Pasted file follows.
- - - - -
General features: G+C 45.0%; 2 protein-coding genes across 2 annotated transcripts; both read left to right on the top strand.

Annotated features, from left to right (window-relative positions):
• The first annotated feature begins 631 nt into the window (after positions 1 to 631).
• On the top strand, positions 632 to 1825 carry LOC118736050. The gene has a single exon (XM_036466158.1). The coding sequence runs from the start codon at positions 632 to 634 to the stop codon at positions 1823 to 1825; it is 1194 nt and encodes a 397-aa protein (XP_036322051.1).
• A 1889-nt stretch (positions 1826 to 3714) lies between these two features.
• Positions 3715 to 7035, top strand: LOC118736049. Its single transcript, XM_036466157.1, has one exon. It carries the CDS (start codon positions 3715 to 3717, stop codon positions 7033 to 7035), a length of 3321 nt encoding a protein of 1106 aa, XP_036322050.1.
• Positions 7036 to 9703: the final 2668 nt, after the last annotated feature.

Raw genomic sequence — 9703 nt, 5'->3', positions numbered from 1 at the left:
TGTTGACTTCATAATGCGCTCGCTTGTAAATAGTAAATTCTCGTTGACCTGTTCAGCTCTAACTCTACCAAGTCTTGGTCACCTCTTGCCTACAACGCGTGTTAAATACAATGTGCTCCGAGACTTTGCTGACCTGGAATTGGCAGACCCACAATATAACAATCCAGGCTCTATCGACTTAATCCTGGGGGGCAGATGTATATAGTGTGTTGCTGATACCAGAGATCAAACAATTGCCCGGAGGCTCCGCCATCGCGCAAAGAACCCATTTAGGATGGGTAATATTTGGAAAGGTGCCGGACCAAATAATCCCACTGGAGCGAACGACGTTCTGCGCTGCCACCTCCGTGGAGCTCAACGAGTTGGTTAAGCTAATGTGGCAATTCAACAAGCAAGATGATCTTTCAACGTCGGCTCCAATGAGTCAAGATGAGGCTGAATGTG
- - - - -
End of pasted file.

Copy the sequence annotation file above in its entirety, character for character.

General features: G+C 45.0%; 2 protein-coding genes across 2 annotated transcripts; both read left to right on the top strand.

Annotated features, from left to right (window-relative positions):
• The first annotated feature begins 631 nt into the window (after positions 1 to 631).
• On the top strand, positions 632 to 1825 carry LOC118736050. The gene has a single exon (XM_036466158.1). The coding sequence runs from the start codon at positions 632 to 634 to the stop codon at positions 1823 to 1825; it is 1194 nt and encodes a 397-aa protein (XP_036322051.1).
• A 1889-nt stretch (positions 1826 to 3714) lies between these two features.
• Positions 3715 to 7035, top strand: LOC118736049. Its single transcript, XM_036466157.1, has one exon. It carries the CDS (start codon positions 3715 to 3717, stop codon positions 7033 to 7035), a length of 3321 nt encoding a protein of 1106 aa, XP_036322050.1.
• Positions 7036 to 9703: the final 2668 nt, after the last annotated feature.

Raw genomic sequence — 9703 nt, 5'->3', positions numbered from 1 at the left:
TGTTGACTTCATAATGCGCTCGCTTGTAAATAGTAAATTCTCGTTGACCTGTTCAGCTCTAACTCTACCAAGTCTTGGTCACCTCTTGCCTACAACGCGTGTTAAATACAATGTGCTCCGAGACTTTGCTGACCTGGAATTGGCAGACCCACAATATAACAATCCAGGCTCTATCGACTTAATCCTGGGGGGCAGATGTATATAGTGTGTTGCTGATACCAGAGATCAAACAATTGCCCGGAGGCTCCGCCATCGCGCAAAGAACCCATTTAGGATGGGTAATATTTGGAAAGGTGCCGGACCAAATAATCCCACTGGAGCGAACGACGTTCTGCGCTGCCACCTCCGTGGAGCTCAACGAGTTGGTTAAGCTAATGTGGCAATTCAACAAGCAAGATGATCTTTCAACGTCGGCTCCAATGAGTCAAGATGAGGCTGAATGTG